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Are cats in pain when they give birth?

Giving birth can be a painful and stressful experience for any mammal, including cats. As cats’ owners, it’s natural to wonder if our feline companions suffer when they deliver their kittens. Understanding if and when cats feel pain during delivery can help us provide better care for a pregnant cat.

Do cats feel pain during delivery?

Yes, most evidence suggests that cats do feel pain during labor and delivery, but their experience of pain may be different from humans. Here are some key points about pain in birthing cats:

  • Cats likely feel contractions as uncomfortable or mildly painful.
  • The fetal passage through the birth canal causes moderate pain.
  • Cats may feel intense pain if complications occur, such as obstructed labor.
  • Cats demonstrate less obvious signs of pain compared to humans, due to their prey animal instincts.
  • Pain tolerance varies between individual cats, much as it does in people.

Let’s explore these ideas in more detail.


Contractions are muscle tightenings that push the kittens through the birth canal. Research shows that the hormone oxytocin, which causes contractions, also acts as a mild analgesic or pain reliever. So while cats probably feel some discomfort during contractions, the pain sensation is somewhat blunted. Cats may pace, pant, vocalize, or show nesting behaviors as signs of discomfort from contractions.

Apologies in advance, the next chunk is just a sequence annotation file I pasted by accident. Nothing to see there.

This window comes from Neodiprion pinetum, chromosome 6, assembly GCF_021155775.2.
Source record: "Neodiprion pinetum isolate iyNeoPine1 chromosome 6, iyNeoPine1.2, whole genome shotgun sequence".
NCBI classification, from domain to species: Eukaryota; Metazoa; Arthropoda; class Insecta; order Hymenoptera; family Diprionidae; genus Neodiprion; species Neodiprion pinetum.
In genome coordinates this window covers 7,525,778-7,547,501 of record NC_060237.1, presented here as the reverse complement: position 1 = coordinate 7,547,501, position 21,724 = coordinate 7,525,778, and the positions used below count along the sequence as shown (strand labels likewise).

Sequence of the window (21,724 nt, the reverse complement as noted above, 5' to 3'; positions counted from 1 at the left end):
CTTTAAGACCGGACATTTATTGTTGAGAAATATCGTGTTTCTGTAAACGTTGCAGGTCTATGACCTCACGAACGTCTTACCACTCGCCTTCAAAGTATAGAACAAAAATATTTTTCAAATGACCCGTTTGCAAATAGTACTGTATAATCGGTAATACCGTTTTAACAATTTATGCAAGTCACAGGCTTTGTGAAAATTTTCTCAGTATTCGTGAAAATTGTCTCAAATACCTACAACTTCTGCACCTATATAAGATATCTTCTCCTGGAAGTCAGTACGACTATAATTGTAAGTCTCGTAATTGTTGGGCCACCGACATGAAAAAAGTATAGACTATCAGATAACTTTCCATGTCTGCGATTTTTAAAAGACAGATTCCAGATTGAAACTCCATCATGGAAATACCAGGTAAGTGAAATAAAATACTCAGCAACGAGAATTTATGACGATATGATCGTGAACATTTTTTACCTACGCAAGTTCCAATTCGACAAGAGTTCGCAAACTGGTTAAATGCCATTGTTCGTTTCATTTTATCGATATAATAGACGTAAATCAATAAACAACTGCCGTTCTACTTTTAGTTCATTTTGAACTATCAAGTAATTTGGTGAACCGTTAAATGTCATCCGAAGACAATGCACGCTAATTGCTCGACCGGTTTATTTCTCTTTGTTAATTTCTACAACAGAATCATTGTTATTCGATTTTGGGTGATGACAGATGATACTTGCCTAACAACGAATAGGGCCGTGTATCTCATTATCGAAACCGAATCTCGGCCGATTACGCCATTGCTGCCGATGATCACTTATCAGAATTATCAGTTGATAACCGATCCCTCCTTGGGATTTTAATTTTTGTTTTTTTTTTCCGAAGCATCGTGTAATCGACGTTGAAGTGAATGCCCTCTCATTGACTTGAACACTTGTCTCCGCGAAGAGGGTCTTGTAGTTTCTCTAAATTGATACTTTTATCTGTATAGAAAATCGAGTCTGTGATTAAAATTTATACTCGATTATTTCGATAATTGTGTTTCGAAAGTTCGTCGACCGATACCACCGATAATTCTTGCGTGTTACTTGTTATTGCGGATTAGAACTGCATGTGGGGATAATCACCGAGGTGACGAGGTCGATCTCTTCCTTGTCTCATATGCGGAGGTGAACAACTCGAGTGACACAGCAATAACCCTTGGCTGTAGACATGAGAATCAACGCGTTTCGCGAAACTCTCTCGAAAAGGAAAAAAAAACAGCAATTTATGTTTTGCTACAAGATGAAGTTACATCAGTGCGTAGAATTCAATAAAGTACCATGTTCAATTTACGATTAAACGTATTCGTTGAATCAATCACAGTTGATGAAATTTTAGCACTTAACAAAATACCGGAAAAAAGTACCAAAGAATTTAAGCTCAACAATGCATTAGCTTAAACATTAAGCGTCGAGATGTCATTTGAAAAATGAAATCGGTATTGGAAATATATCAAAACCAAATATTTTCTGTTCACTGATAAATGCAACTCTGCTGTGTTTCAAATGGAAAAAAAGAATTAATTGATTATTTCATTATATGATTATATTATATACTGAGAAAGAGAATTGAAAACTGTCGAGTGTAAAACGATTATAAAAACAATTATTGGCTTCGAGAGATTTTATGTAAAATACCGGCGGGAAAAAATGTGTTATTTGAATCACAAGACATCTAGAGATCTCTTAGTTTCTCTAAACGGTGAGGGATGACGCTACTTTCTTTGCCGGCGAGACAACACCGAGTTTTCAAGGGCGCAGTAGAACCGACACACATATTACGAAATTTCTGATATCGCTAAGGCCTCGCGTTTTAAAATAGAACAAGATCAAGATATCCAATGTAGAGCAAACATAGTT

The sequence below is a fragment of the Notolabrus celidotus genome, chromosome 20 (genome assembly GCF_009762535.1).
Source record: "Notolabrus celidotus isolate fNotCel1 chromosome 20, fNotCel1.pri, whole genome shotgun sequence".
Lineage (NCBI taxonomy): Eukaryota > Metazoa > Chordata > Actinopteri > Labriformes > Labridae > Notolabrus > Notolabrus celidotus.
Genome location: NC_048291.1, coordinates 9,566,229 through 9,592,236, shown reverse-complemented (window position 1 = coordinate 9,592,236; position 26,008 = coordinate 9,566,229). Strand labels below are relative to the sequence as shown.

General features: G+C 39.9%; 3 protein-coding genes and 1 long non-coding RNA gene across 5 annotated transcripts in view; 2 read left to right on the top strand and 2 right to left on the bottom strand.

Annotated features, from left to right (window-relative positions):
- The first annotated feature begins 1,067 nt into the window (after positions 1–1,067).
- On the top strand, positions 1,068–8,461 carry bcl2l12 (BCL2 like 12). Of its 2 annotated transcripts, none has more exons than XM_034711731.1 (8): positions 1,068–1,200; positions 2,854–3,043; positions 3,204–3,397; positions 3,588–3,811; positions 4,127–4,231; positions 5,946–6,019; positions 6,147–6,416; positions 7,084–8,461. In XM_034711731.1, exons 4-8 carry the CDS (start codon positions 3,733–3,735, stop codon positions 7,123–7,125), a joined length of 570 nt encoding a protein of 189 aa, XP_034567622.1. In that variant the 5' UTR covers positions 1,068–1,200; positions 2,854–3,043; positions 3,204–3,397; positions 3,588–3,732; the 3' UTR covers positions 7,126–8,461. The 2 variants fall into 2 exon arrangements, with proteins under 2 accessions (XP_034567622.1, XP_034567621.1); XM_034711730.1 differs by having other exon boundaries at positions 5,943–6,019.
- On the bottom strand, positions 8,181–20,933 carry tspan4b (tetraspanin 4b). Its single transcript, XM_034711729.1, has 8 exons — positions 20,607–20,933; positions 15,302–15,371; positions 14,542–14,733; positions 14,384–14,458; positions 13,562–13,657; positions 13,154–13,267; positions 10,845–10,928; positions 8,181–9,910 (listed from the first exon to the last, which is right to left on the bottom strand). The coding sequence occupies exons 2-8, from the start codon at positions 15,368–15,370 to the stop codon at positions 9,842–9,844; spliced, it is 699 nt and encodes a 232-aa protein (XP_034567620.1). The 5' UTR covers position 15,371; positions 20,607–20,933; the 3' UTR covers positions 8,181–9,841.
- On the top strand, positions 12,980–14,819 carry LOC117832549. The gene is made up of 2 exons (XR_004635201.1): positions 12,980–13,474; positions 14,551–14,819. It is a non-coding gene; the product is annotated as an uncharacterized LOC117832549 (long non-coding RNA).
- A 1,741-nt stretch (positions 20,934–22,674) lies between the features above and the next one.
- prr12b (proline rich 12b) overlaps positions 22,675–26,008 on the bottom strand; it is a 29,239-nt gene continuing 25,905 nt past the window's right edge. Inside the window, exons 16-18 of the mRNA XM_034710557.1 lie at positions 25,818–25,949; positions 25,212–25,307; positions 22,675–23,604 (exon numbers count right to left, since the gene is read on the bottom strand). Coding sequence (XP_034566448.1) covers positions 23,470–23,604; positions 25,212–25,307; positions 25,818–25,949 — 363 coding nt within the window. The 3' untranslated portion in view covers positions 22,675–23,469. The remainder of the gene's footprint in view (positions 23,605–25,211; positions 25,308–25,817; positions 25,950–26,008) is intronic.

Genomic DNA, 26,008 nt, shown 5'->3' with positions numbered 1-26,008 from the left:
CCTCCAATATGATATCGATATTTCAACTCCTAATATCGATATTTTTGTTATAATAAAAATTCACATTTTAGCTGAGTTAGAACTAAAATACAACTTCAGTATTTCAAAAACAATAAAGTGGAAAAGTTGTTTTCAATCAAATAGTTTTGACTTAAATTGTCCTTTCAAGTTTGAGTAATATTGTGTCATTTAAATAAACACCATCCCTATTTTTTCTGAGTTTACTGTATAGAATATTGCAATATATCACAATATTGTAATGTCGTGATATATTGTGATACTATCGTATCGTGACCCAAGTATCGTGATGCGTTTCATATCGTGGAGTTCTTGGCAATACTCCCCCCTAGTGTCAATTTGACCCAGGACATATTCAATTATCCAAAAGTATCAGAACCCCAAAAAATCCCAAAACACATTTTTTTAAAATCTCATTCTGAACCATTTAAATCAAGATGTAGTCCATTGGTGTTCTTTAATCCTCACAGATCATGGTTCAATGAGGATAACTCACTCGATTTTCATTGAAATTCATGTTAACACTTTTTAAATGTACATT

Passing Kittens

The fetal passage through the narrow birth canal puts pressure on the vaginal tissues, which likely causes moderate pain for the mother cat. Kittens have sharp little claws that can scrape the vaginal wall as they are born, adding to the discomfort. Some studies suggest that the fetal movement triggers the release of endorphins, brain chemicals that help dull pain sensations. Even so, the birth of each kitten is likely uncomfortable. The queen may stop purring, cry out, or bite at the area around her vulva.

Birth Complications

While routine deliveries are painful enough, complicated births can cause severe pain for cats. Dystocia, or obstructed labor, happens when a kitten becomes stuck in the birth canal. This causes intense painful contractions as the cat’s body strains to expel the stuck kitten. Uterine inertia, where the uterus stops contracting, can also be painful as it interrupts the normal progression of labor. Help from a veterinarian may be needed for dystocia, uterine inertia, or other delivery problems.

Prey Animal Instincts

Unlike humans, cats rely on prey drive instincts, meaning they hide signs of pain and weakness to avoid appearing vulnerable. So even a cat in great pain may merely appear restless or anxious, rather than crying out. Only with very severe pain will a cat vocalize or show overt distress. This stoic nature makes it harder for us to recognize just how uncomfortable a laboring cat may be.

Individual Variation

Some cats have higher pain tolerances than others, just as people do. While one cat may seem relatively calm and comfortable during delivery, another cat may be quite distressed. Genetics, health status, temperament, and other factors influence each cat’s pain experience. As cat owners, the best approach is to watch for subtle signs of discomfort and provide supportive care tailored to that individual.

When does the most pain occur?

The most painful stages of feline labor and delivery are:

  • Late stage labor when contractions are strongest.
  • The passage of kittens through the birth canal.
  • Expulsion of the placentas after birth.
  • Any delivery complications like dystocia.